Employing staff for the first time can be a daunting prospect for a small owner-managed business. With the right guidance and support from the outset it needn’t be and can free up the business owner’s time to focus on growing the business or simply to be able to take a break in the knowledge that there are others who can keep the business running during their absence. Here we summarise the accounting and tax obligations when taking on your first employee.
If an employee is paid £123 per week or £533 per month or more, a formal Pay-As-You-Earn (PAYE) scheme for the business needs to be registered with HMRC. This notifies HMRC that the business is an employer. Once the registration is accepted by HMRC they will write to the business to confirm the registration and provide two unique PAYE reference numbers.
Tax and National Insurance Deductions
Employers may have to deduct income tax from an employe’s gross salary and these deductions are determined by the employee’s PAYE code which in turn depends on the employee’s other employment history for the tax year in which they join the business. HMRC can also ask employers to apply a specific PAYE code for each employee and employers are obliged to apply these when received from HMRC.
Employees’ national insurance at 12% needs to be deducted from gross salaries if the salary is £242 per week or £1,048 per month or more. 12% is deductible on the salary between £242 and £967 per week or £1,048 and £4,189 per month and thereafter the deduction falls to 2%.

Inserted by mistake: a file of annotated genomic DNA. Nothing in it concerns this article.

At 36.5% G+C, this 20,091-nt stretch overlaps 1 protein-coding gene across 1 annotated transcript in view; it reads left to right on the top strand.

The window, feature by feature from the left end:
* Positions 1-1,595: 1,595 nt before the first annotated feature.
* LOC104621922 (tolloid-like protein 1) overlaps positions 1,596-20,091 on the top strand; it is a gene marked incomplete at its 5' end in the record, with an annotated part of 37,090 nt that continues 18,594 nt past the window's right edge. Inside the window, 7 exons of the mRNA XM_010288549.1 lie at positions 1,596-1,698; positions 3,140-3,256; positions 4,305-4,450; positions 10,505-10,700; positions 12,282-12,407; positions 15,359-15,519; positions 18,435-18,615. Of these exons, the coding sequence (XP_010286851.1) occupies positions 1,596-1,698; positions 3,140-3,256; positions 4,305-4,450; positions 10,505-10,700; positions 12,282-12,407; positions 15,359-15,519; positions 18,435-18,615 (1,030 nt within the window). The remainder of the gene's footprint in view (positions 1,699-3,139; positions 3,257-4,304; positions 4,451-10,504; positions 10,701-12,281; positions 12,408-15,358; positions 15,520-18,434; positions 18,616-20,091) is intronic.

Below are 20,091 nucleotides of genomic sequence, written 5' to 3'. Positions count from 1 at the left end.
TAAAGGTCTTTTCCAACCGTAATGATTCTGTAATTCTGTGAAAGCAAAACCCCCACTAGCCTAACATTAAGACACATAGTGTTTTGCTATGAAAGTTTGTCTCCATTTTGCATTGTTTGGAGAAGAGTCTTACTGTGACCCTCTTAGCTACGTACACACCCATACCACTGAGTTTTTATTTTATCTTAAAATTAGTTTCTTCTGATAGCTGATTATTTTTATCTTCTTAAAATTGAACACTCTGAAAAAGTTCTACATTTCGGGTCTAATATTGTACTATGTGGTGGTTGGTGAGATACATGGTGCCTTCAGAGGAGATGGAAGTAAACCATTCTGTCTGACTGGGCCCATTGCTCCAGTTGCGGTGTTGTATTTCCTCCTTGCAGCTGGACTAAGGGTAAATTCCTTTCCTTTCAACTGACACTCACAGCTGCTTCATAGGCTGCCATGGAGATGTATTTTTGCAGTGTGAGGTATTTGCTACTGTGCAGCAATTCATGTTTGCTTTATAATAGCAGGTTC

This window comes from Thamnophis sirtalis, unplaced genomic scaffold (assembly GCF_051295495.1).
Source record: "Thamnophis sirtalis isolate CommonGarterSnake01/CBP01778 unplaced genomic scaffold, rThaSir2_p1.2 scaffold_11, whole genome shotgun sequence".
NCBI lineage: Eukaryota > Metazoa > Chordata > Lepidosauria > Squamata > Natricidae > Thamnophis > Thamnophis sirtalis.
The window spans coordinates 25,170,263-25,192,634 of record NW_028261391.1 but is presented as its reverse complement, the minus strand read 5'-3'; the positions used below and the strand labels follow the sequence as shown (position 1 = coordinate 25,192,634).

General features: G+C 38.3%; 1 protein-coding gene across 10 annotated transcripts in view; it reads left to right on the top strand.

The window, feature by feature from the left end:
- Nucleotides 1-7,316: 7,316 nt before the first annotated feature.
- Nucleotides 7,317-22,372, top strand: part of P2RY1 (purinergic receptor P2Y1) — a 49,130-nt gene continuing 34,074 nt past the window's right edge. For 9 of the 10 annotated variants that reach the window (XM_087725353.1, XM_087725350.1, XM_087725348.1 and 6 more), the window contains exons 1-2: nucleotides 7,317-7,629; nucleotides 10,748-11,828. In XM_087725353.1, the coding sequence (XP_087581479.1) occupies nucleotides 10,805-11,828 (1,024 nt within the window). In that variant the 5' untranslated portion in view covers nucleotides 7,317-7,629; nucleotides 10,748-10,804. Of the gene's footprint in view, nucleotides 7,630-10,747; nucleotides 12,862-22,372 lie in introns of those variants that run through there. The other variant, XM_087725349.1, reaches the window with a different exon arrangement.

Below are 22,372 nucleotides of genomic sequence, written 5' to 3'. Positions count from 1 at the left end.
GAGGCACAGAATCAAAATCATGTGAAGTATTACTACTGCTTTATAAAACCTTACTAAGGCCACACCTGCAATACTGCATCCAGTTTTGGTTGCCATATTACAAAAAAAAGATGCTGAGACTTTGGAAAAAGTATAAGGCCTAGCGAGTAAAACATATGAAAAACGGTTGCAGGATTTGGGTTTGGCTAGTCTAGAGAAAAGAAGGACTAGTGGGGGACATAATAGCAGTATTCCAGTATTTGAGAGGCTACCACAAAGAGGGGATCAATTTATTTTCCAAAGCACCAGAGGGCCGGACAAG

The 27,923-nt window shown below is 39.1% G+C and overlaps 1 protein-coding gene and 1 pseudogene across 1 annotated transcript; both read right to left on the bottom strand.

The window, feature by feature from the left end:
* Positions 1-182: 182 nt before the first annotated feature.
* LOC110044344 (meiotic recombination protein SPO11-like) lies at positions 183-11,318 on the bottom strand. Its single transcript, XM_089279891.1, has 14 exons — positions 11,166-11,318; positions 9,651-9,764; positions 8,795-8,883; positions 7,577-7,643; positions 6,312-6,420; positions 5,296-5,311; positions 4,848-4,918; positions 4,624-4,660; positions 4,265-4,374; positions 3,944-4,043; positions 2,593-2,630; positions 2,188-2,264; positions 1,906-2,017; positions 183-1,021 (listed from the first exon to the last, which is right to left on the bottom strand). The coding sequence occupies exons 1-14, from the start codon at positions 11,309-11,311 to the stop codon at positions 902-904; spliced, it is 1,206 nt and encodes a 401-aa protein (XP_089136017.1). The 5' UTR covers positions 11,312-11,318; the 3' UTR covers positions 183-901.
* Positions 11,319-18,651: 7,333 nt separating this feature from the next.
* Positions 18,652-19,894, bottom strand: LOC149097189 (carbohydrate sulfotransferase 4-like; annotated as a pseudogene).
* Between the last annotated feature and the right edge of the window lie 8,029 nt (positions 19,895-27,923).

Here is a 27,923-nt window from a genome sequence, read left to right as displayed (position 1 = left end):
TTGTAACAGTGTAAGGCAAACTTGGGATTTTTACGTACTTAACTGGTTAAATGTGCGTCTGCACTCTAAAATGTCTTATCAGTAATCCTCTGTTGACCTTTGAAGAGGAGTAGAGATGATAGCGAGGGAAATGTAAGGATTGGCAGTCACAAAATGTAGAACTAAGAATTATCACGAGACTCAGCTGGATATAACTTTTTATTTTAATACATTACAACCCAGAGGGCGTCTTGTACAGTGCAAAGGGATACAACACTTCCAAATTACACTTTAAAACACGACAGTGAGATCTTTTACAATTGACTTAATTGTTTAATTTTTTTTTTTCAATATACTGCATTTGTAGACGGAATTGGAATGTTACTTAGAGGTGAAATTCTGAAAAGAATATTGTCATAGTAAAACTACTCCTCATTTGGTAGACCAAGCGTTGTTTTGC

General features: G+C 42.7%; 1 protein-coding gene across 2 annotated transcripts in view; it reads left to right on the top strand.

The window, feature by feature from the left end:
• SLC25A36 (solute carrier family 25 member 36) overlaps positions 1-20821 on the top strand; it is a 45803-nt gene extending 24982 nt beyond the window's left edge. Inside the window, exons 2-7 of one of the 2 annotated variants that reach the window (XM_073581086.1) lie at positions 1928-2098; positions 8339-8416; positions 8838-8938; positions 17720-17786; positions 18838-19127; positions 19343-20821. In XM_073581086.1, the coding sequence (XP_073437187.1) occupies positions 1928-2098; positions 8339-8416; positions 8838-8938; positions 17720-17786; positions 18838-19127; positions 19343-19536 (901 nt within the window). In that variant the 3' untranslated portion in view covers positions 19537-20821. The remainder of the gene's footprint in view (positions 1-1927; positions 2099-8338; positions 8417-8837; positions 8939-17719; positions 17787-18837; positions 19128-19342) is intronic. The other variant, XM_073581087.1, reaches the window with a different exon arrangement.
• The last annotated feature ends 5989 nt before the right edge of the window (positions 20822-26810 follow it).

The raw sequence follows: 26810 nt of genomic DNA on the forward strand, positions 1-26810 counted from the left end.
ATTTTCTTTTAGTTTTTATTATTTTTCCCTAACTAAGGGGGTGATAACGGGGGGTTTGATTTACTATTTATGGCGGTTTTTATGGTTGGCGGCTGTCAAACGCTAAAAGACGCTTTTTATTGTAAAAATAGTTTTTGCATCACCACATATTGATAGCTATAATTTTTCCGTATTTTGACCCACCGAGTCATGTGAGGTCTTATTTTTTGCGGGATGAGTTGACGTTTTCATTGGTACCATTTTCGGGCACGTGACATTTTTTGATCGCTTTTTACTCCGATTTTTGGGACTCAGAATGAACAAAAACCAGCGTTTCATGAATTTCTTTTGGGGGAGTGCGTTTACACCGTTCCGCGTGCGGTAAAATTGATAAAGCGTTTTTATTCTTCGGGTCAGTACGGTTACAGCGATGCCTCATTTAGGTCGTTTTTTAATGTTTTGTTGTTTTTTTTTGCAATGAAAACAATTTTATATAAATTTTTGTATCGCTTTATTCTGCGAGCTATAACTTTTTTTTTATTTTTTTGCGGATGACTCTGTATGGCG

The net amount payable to an employee is therefore the gross salary less the income tax and employees’ national insurance deductions. Other deductions may also need to be made before paying the net salary e.g. pension contributions and student loan repayments.
Employers’ National Insurance
An additional cost to employers on top of the gross salary is employers’ national insurance. This is payable at 13.8% of the salary above £175 per week or £758 permonth. It represents a significant additional cost on top of the agreed contractual salary but most small employers should be able to benefit from the employment allowance which will cover the first £5,000 of employers’ national insurance liability. More information about this is available here.
All employers are required to comply with auto enrolment regulations to enrol eligible employees into a workplace pension scheme. An auto enrolment pension scheme needs to be set up after the first eligible employee is taken on, which is normally an employee between the ages of 22 and state pension age earning £10,000 (£192 per week or £833 per month) per year or more. If auto enrolment applies, employee pension contributions will need to be deducted from gross salaries and paid to the pension scheme. Employers’ contributions will also need to be made and this represents an additional cost to the employer on top of the agreed contractual salary.
Once the PAYE reference numbers arrive from HMRC, a ‘real-time information’ (RTI) submission needs to be made to HMRC on or before the date of each payment to employees. This is to confirm to HMRC the gross salary paid to employees along with details of any tax and national insurance due on those salaries, which will need to be paid to HMRC by the 22nd of the following month. Payslips outlining the gross salary and deductions made need to be issued to employees. An annual summary of the salary paid and income tax deducted also needs to be issued after the end of each tax year on a ‘P60’ form.
If no employee is paid £123 per week or £533 per month or more, a formal PAYE scheme does not need to be registered. The employer will still be required to maintain payroll records to confirm the amounts paid to employees.
Once an employee is paid more than these thresholds then a PAYE scheme must be registered and all employees irrespective of their pay will need to be included in the RTI submissions to HMRC. National Minimum Wage and National Living Wage rates must also be considered when paying employees and more information about this is available here.